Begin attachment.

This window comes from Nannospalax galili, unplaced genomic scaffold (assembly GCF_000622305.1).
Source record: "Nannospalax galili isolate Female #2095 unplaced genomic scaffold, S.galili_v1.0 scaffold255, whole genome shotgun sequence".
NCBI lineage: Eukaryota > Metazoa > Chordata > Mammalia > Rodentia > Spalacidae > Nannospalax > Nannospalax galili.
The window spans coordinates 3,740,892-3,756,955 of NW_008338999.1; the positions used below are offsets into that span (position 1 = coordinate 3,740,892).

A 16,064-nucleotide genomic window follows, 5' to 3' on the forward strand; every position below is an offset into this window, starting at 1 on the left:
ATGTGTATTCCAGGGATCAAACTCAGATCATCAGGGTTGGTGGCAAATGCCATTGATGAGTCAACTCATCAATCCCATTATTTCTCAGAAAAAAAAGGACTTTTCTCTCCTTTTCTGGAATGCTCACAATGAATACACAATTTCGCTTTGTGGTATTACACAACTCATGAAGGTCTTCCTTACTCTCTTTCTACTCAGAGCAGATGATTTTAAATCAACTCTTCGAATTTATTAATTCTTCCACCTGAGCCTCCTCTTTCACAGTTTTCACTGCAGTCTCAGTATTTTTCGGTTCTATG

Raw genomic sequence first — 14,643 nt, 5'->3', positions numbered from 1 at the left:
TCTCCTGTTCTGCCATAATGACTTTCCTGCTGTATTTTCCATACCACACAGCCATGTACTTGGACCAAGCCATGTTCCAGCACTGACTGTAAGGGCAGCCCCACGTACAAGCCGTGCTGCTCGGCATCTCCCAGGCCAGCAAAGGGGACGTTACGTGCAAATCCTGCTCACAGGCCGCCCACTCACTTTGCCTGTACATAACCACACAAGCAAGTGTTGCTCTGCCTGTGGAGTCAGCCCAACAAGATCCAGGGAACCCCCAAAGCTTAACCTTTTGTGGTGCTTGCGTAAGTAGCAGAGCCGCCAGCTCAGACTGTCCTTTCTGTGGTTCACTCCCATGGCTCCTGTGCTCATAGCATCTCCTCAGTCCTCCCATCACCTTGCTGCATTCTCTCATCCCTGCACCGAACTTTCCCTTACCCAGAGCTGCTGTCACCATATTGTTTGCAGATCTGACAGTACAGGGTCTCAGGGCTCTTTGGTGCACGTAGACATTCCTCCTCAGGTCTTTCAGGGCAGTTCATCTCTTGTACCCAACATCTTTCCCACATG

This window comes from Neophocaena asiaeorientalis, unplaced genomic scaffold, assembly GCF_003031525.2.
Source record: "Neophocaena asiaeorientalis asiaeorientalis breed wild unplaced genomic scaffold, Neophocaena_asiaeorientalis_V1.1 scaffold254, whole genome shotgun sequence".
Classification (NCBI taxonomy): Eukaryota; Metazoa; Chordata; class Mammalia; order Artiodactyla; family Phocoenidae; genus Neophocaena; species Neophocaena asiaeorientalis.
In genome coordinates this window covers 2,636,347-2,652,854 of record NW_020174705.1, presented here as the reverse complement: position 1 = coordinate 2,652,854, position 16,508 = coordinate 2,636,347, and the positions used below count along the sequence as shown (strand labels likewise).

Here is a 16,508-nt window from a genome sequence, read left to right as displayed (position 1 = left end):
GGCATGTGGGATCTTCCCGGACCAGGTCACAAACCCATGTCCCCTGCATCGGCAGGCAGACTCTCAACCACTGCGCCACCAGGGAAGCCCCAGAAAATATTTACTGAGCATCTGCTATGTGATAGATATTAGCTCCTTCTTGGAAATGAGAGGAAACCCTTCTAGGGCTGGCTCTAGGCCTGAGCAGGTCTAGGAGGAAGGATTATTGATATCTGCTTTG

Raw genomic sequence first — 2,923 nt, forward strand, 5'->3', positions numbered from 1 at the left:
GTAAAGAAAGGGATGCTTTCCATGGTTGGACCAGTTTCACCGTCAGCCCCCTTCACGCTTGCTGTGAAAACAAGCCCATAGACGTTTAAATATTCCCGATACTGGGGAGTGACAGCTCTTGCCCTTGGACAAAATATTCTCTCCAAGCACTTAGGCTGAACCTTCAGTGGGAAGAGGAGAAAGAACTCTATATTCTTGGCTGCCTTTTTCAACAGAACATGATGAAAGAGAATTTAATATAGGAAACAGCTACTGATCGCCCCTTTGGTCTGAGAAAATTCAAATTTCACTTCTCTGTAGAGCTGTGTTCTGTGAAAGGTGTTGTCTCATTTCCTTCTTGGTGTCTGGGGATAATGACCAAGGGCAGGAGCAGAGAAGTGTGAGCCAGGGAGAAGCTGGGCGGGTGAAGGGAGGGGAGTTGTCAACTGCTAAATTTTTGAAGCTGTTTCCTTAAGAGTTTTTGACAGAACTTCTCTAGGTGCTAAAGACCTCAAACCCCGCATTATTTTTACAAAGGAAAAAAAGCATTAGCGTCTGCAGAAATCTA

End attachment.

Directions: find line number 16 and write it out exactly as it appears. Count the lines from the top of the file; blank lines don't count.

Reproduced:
GTAAAGAAAGGGATGCTTTCCATGGTTGGACCAGTTTCACCGTCAGCCCCCTTCACGCTTGCTGTGAAAACAAGCCCATAGACGTTTAAATATTCCCGATACTGGGGAGTGACAGCTCTTGCCCTTGGACAAAATATTCTCTCCAAGCACTTAGGCTGAACCTTCAGTGGGAAGAGGAGAAAGAACTCTATATTCTTGGCTGCCTTTTTCAACAGAACATGATGAAAGAGAATTTAATATAGGAAACAGCTACTGATCGCCCCTTTGGTCTGAGAAAATTCAAATTTCACTTCTCTGTAGAGCTGTGTTCTGTGAAAGGTGTTGTCTCATTTCCTTCTTGGTGTCTGGGGATAATGACCAAGGGCAGGAGCAGAGAAGTGTGAGCCAGGGAGAAGCTGGGCGGGTGAAGGGAGGGGAGTTGTCAACTGCTAAATTTTTGAAGCTGTTTCCTTAAGAGTTTTTGACAGAACTTCTCTAGGTGCTAAAGACCTCAAACCCCGCATTATTTTTACAAAGGAAAAAAAGCATTAGCGTCTGCAGAAATCTA